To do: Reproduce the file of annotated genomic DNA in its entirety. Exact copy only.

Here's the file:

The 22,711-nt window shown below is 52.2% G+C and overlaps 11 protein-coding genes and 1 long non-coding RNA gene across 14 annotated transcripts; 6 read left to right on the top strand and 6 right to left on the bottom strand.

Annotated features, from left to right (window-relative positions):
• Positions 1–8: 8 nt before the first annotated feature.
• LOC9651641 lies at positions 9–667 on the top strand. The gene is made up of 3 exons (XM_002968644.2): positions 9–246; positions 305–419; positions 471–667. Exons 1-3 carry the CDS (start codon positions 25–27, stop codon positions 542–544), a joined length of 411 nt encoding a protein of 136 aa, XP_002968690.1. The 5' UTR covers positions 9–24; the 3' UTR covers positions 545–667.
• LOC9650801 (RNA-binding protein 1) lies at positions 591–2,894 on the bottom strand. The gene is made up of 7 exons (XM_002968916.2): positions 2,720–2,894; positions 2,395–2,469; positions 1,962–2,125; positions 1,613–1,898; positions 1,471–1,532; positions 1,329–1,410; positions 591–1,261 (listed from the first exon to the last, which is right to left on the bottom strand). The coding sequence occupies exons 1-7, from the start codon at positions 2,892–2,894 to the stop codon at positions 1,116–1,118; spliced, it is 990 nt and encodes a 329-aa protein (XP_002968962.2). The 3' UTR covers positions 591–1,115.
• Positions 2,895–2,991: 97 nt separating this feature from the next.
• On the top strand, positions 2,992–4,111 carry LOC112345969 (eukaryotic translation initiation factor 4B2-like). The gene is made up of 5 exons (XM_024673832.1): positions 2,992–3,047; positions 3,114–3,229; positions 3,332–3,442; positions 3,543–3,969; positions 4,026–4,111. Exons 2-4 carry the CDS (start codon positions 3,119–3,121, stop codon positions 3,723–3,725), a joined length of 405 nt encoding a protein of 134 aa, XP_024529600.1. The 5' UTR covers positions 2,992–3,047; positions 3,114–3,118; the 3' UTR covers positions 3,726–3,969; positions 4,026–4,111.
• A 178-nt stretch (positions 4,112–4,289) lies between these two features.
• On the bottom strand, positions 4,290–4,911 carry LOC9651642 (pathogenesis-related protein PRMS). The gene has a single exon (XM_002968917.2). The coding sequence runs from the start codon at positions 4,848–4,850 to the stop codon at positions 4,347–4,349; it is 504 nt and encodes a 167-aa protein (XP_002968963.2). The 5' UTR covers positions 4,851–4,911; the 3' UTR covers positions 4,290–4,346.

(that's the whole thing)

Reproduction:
The 22,711-nt window shown below is 52.2% G+C and overlaps 11 protein-coding genes and 1 long non-coding RNA gene across 14 annotated transcripts; 6 read left to right on the top strand and 6 right to left on the bottom strand.

Annotated features, from left to right (window-relative positions):
• Positions 1–8: 8 nt before the first annotated feature.
• LOC9651641 lies at positions 9–667 on the top strand. The gene is made up of 3 exons (XM_002968644.2): positions 9–246; positions 305–419; positions 471–667. Exons 1-3 carry the CDS (start codon positions 25–27, stop codon positions 542–544), a joined length of 411 nt encoding a protein of 136 aa, XP_002968690.1. The 5' UTR covers positions 9–24; the 3' UTR covers positions 545–667.
• LOC9650801 (RNA-binding protein 1) lies at positions 591–2,894 on the bottom strand. The gene is made up of 7 exons (XM_002968916.2): positions 2,720–2,894; positions 2,395–2,469; positions 1,962–2,125; positions 1,613–1,898; positions 1,471–1,532; positions 1,329–1,410; positions 591–1,261 (listed from the first exon to the last, which is right to left on the bottom strand). The coding sequence occupies exons 1-7, from the start codon at positions 2,892–2,894 to the stop codon at positions 1,116–1,118; spliced, it is 990 nt and encodes a 329-aa protein (XP_002968962.2). The 3' UTR covers positions 591–1,115.
• Positions 2,895–2,991: 97 nt separating this feature from the next.
• On the top strand, positions 2,992–4,111 carry LOC112345969 (eukaryotic translation initiation factor 4B2-like). The gene is made up of 5 exons (XM_024673832.1): positions 2,992–3,047; positions 3,114–3,229; positions 3,332–3,442; positions 3,543–3,969; positions 4,026–4,111. Exons 2-4 carry the CDS (start codon positions 3,119–3,121, stop codon positions 3,723–3,725), a joined length of 405 nt encoding a protein of 134 aa, XP_024529600.1. The 5' UTR covers positions 2,992–3,047; positions 3,114–3,118; the 3' UTR covers positions 3,726–3,969; positions 4,026–4,111.
• A 178-nt stretch (positions 4,112–4,289) lies between these two features.
• On the bottom strand, positions 4,290–4,911 carry LOC9651642 (pathogenesis-related protein PRMS). The gene has a single exon (XM_002968917.2). The coding sequence runs from the start codon at positions 4,848–4,850 to the stop codon at positions 4,347–4,349; it is 504 nt and encodes a 167-aa protein (XP_002968963.2). The 5' UTR covers positions 4,851–4,911; the 3' UTR covers positions 4,290–4,346.